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More Triceps, Less Elbow Pain – Maximize Triceps Growth Without Hurting Your Joints

This workout will help you maximize the size of your triceps while minimizing the toll and impact that could bother your elbows.

By Roger Lockridge

Since the triceps make up the majority of the upper arm and are involved in a lot of heavy pressing action, it can be easy to fall for the temptation of training them hard with heavy weight and reckless abandon.

The issue is that over the course of many training sessions, you pose a greater risk of annoying aches or even serious injury to the elbows. If your elbows suffer, you risk not being able to train to the best of your ability, losing hard-earned muscle, and overall issues that can impact your life out of the weight room too.

This workout will help you prepare properly, train at your highest level, and minimize any risk to those all-important joints in the middle of the arm. You’re looking at a time commitment of around 30 minutes and can plug this workout in as a part of your arm training or after a pushing muscle group like chest or shoulders.

Single Arm Cable Extension – 3 sets of 20, 15, 10 reps per arm.

Cable movements are best to isolate a muscle group and warm-up because the motion is restricted, you have tension throughout the entire range of motion, and your joints will be able to produce synovial fluid which acts as a lubricant.

Whichever arm is weaker is the one you should start with. Perform 20 reps with each arm while controlling the speed at which you lift. Focus only on contracting the muscle and don’t let weight be too much of a concern. Once you finish with the first arm, repeat with the other, and rest for 60 seconds before starting again. Add weight with each set as the reps decrease.

Close Grip Bench Press – 4 sets of 12, 10, 8, 6 reps.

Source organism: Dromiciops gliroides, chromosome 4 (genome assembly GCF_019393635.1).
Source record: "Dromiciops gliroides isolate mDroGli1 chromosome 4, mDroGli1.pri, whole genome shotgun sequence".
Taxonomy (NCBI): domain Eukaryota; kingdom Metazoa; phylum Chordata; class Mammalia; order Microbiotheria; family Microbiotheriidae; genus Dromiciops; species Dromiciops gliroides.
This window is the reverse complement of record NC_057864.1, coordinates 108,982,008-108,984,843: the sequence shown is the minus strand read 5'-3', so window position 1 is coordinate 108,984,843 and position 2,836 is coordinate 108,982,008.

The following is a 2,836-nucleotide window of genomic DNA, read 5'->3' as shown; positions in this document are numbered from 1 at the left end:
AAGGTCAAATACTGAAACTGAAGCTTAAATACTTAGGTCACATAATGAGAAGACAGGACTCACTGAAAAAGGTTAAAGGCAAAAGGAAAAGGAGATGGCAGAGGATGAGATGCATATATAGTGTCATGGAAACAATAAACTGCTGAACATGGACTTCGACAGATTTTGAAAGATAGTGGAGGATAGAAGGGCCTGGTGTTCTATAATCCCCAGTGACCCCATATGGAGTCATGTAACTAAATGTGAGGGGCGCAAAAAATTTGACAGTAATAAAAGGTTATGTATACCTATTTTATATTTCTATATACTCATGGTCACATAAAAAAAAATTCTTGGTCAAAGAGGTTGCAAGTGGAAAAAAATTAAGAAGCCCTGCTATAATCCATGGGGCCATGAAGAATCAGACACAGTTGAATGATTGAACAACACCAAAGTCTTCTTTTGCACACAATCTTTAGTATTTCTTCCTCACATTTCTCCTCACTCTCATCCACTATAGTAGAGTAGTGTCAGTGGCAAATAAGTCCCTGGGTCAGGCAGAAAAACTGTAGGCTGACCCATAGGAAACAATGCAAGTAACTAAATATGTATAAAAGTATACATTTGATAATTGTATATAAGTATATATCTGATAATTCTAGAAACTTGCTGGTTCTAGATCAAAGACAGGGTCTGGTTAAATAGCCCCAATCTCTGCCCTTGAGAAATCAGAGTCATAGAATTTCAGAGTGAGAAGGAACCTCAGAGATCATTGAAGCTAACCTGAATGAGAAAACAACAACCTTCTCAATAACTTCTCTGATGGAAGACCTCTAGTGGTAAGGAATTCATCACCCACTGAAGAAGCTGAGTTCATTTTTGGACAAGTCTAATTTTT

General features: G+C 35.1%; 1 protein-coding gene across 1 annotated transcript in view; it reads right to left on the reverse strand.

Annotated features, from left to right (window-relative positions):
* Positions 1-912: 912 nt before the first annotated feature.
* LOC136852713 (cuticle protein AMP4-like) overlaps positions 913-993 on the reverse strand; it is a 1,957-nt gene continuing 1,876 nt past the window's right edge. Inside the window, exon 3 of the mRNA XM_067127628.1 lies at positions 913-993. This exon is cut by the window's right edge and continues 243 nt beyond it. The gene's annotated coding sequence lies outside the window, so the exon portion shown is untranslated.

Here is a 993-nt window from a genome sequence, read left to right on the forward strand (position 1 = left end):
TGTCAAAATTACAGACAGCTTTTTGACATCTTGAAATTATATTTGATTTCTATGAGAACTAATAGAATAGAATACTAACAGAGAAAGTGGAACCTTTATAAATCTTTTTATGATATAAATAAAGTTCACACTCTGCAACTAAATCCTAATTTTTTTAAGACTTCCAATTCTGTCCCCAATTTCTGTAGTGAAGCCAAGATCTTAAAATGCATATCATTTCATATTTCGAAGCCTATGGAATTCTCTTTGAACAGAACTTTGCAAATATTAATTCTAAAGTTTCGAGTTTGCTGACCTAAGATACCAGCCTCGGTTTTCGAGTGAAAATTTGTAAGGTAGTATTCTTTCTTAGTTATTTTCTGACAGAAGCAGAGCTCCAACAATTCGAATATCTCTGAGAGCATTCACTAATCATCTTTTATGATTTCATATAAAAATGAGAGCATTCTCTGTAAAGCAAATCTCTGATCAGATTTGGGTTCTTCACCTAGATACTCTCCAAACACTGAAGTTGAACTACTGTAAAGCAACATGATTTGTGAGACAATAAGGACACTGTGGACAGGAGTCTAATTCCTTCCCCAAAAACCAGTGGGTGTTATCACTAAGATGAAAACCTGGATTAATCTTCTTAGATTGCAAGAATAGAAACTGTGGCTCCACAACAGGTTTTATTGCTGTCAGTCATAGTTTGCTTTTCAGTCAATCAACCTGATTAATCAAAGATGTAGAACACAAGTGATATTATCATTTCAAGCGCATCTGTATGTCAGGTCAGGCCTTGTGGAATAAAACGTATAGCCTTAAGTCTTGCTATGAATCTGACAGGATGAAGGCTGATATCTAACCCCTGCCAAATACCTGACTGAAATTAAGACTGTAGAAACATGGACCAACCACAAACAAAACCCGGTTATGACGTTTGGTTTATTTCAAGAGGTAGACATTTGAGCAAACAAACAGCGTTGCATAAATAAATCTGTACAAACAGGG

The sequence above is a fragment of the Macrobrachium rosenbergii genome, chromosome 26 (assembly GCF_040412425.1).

This is a bread and butter movement. Your shoulder blades should be retracted and pulled in so your chest can stick out higher. This helps also minimize shoulder involvement so you can focus more on triceps.

Keep your grip around shoulder-width apart so you don’t place any stress on your wrists. When you lower the bar to your chest, stop at the bottom for a second. This eliminates momentum and makes your triceps work harder. After that brief pause, press up as high as you can until your arms are close to locking out. Don’t lock them out completely! Keep that tension on the muscles. Add weight after each set and rest for 90 seconds between sets.

Lying Rolling Dumbbell Triceps Extension – 3 sets of 10 reps.

You likely know these as “skull crushers”. You can do them on the floor or on a bench. The differences with these are you’re using dumbbells instead of a bar and you’ll allow the dumbbells to “roll” back behind you as you lower them. They should go down to around your shoulders and then roll them back like you’re trying to touch the floor. Go as far as you comfortably can and don’t try to force the stretch. Once you’ve rolled them back, roll them back up and press them up to arms’ length. Squeeze the triceps as hard as you can before lowering them back down again. Stick with a weight that will force you to work but not reach failure. Rest for 60 seconds between sets.

Kneeling Rope Pressdown – 3 sets of 15 reps.

The only difference between these and the standing version is that you’re on your knees which decreases your ability to use momentum. That makes your triceps work harder which is what we want at the end of the workout. We’ve also went back to a cable exercise for the same reasons we started, isolation and less toll on the elbows.

Spread that rope apart at the bottom as much as you can. Don’t forget to turn your wrists so you can maximize that contraction. Slowly let the rope back up but don’t let your upper arms come up with them. Lock them into your sides. Use the same weight each set and rest for 45 seconds in between. They’ll burn at the end but that’s what we want. 6 weeks on this program will help you see improvement in the triceps without any extra toll on the elbows.

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